Federally funded research at Princeton University can be directly traced to two startup companies that have contributed $6.3 million to the national gross domestic product and spurred creation of 62 jobs in research and operations, according to a recent report.
The report, issued by the nonprofit research-advocacy organization the Science Coalition, details the economic benefits stemming from federal investment in fundamental research at its more than 50 member universities, including Princeton.
The two companies featured in the report, Instrumems Inc. and Optimeos Life Sciences, are examples of how initial federal investments in fundamental science can translate into ventures that can benefit society and the economy, Princeton officials said.
Statewide, spinouts from the New Jersey-based universities featured in the report (including Princeton) generated $12.8 million in tax revenue for New Jersey, $46 million in tax revenue for the United States and $208 million in GDP from 2015 to 2019.
Princeton University Vice Dean for Innovation Rodney Priestly, the Pomeroy and Betty Perry Smith Professor of Chemical and Biological Engineering and leader of Princeton Innovation, said the impact of efforts in higher education cannot be overstated.
“University research is the source of the next generation of solutions in health care, communications, clean energy, education, computing and many other areas,” he said. “This report underscores the strong partnership between federal research agencies, which fund much of this work, and research institutions in catalyzing economic activity.”
Instrumems Inc. is developing a new sensing technology to measure the velocity, temperature and humidity of gaseous and fluid flows. This innovation has a wide range of applications in pharmaceutical and industrial settings and may replace traditional sensors and generate new sensor-driven applications.
Optimeos Life Sciences’ nanoparticle encapsulation technology can help therapeutic drugs target precise locations in the human body. The nanoparticle treatment also allows drugs to have a slow, sustained release that can potentially extend its effects for weeks or months. The treatment has been applied to treatments for diabetes, malaria and tuberculosis. The company is also working on COVID-19 vaccine technology with National Science Foundation funding.
John Latini, president of the Science Coalition, said the impact of both companies is huge.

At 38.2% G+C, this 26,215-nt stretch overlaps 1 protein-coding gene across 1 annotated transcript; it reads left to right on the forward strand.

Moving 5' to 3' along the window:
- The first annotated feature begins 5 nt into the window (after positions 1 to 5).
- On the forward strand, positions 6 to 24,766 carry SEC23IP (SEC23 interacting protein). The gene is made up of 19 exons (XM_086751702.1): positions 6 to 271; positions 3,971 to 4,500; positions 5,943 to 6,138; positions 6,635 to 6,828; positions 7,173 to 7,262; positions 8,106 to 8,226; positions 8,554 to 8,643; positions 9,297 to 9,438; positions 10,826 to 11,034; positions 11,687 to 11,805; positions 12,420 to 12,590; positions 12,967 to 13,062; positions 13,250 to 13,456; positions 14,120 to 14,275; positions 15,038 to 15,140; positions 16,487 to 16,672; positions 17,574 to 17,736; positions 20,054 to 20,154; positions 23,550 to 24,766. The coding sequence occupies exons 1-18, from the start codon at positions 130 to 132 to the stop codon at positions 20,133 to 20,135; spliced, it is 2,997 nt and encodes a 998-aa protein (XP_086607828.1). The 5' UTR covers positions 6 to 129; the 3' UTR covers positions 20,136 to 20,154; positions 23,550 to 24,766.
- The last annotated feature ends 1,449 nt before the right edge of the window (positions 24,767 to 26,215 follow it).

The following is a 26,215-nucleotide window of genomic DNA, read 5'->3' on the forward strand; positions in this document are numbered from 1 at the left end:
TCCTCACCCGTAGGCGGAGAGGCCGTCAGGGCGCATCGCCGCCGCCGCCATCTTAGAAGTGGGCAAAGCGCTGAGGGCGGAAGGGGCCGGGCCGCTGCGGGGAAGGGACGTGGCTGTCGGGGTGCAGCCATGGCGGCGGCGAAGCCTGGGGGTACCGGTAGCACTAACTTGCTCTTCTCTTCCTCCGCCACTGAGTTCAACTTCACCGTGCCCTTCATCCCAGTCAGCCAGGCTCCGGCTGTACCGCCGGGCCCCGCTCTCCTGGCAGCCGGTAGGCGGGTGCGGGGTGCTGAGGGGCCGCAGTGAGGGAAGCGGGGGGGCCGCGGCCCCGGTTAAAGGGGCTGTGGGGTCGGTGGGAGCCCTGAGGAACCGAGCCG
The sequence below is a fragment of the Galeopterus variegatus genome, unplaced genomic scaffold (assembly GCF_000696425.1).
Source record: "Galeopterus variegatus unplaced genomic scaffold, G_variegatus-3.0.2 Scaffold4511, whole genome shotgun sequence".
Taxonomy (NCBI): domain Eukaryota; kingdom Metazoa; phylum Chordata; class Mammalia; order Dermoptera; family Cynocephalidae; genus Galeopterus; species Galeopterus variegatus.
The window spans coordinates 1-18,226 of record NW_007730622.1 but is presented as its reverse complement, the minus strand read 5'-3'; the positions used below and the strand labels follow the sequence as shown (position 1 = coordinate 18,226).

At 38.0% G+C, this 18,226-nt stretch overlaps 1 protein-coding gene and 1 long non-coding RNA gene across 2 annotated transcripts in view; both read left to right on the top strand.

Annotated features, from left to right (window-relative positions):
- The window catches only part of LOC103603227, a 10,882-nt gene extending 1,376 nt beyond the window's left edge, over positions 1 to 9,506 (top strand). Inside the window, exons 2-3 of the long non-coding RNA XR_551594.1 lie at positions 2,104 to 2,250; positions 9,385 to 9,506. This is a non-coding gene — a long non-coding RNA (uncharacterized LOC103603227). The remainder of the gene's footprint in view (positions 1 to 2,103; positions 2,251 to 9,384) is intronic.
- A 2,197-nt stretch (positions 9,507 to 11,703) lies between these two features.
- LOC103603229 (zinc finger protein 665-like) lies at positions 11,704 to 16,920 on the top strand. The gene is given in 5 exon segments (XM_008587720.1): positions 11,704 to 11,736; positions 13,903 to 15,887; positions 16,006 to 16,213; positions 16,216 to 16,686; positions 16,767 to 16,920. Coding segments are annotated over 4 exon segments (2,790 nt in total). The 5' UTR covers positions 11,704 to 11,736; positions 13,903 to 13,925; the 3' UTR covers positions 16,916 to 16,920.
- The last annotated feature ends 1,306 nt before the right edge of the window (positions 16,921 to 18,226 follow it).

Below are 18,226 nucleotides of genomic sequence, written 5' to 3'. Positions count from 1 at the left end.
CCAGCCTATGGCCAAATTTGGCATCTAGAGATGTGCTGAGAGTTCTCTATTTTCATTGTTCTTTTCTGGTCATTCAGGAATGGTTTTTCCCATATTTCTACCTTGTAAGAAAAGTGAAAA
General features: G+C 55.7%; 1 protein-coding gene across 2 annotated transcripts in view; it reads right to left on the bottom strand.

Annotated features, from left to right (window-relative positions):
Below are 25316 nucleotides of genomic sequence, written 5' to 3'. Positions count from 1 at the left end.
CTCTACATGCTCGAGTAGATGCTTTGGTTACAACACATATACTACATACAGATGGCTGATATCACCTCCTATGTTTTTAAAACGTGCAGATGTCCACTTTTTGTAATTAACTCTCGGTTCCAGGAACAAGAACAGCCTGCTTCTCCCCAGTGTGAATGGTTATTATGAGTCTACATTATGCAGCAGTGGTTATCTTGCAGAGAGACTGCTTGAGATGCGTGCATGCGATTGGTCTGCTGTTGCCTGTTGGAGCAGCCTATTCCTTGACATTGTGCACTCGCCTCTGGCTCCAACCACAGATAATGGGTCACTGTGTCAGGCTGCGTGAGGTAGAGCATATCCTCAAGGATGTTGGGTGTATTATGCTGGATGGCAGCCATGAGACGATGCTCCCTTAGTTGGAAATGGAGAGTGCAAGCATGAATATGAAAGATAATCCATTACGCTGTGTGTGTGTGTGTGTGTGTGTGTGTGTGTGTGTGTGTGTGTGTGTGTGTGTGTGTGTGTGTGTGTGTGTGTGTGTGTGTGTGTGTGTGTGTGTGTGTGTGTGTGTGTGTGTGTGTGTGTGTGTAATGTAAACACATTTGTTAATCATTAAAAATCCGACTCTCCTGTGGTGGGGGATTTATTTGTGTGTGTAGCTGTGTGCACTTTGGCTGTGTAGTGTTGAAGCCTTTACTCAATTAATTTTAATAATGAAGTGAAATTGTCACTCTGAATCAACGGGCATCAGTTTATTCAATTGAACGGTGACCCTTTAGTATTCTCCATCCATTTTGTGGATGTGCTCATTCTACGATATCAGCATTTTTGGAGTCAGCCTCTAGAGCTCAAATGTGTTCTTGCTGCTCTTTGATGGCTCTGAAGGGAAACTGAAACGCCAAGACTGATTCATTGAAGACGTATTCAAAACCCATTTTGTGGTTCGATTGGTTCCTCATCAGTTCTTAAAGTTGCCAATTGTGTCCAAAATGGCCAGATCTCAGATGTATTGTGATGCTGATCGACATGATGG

“Federally funded fundamental research conducted at Princeton University is driving economic outcomes that extend far beyond New Jersey,” he said. “Thanks to the strong partnership between our federal research agencies, including the National Science Foundation, the National Institutes of Health and Princeton University, Instrumems Inc. and Optimeos Life Sciences are developing life-changing innovations, creating jobs and reinvesting in their communities.”
Key findings from the report include:
- Fundamental research conducted at TSC universities helped create companies that supported nearly 100,000 jobs, allowing them to contribute more than $1.3 billion towards the U.S. GDP between 2015 and 2019 across all 50 states, despite being based in only 12 states.
- In 2018, the federal government’s $131 billion investment in research and development resulted in 445,800 direct American jobs. The average direct job funded by federal R&D was $114,000, a salary 83% higher than average compensation in the overall job market.
- Princeton University’s research expenditures have spurred almost 1,000 jobs, and contributed more than $72 million towards the total GDP from 2015 to 2019.
- The report also found that spinoff companies created by federal funding for scientific research at New Jersey-based TSC universities support at least 2,600 jobs in the state.
Established in 1994, the Science Coalition is a nonprofit, nonpartisan organization of more than 50 of the nation’s leading public and private research universities. It is dedicated to sustaining the federal government’s investment in basic scientific research as a means to stimulate the economy, spur innovation and drive America’s global competitiveness.